What Is the Process for Powder Coating?

If you’ve been wondering how to powder coat metal components, you’ve come to the right place. Powder coating is a great way to protect metal from the effects of corrosive contaminants that it may come into contact with. It also helps protect against minor damage such as dings and shallow scratches. One of the main advantages of powder coating in terms of durability is the fact that multiple coats can be applied if more thickness is desired. These thicker coatings provide more longevity and more protection.

But first things first: what exactly is powder coating?

What Is Powder Coating?

Powder coating is a polymer resin combined with curative, pigments, flow modifiers, and leveling agents, along with several other additives. This mixture is melted before it is mixed together, then cooled and ground into a sprayable powder.

Originally invented as a less wasteful and less toxic alternative to traditional paint-coating, powder coating has become a mainstay in the automotive industry. It’s also been used in various other industries and on various products, such as microwaves and bike frames.

Modern powder coating uses a tinted powder that is applied in a dry form using an electrostatic process, then cured with heat in a massive kiln. This sturdy but flexible coating is durable and highly effective at protecting a number of surfaces, including metal, plastic, steel, and even concrete.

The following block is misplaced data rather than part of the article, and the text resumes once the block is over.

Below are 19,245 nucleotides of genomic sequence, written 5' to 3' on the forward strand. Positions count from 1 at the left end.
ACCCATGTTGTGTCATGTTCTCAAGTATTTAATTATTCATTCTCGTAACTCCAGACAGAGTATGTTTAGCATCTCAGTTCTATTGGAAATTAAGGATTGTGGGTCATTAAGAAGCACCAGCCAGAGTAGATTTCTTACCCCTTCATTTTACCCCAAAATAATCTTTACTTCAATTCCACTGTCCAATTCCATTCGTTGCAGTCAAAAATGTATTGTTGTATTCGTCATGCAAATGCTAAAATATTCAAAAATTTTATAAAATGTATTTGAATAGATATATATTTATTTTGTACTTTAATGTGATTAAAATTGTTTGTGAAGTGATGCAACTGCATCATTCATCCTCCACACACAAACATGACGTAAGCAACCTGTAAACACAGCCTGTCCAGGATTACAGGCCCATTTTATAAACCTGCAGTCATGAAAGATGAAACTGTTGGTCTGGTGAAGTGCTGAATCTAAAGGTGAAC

How Does Powder Coating Work?

Simply put, an electrostatic paint sprayer provides a positive electric charge to the powder, allowing it to adhere to the material. Once the material is cured, the chemical bonds solidify, and you’re left with a solid and durable coating. One of the major advantages of powder coating is eliminating waste caused by overspray, which was very common when metals were still routinely paint-coated.

How to Powder Coat

Powder coating is a multi-step process. Arguably, the very first step in the process is the most important since this will determine how well the powder coating actually sticks to the material it’s applied to. There are a lot of options when it comes to cleaning and prepping a surface for powder coating, but using a phosphate rinse and/or a degreaser is considered ideal. Rinse the material in a basic water rinse to remove any other contaminants.

From there, the powder coating will be applied in a controlled environment like a paint booth using an electrostatic spray gun. After this, the piece will be cured in a large kiln to set the chemical bonds and form a solid, smooth surface.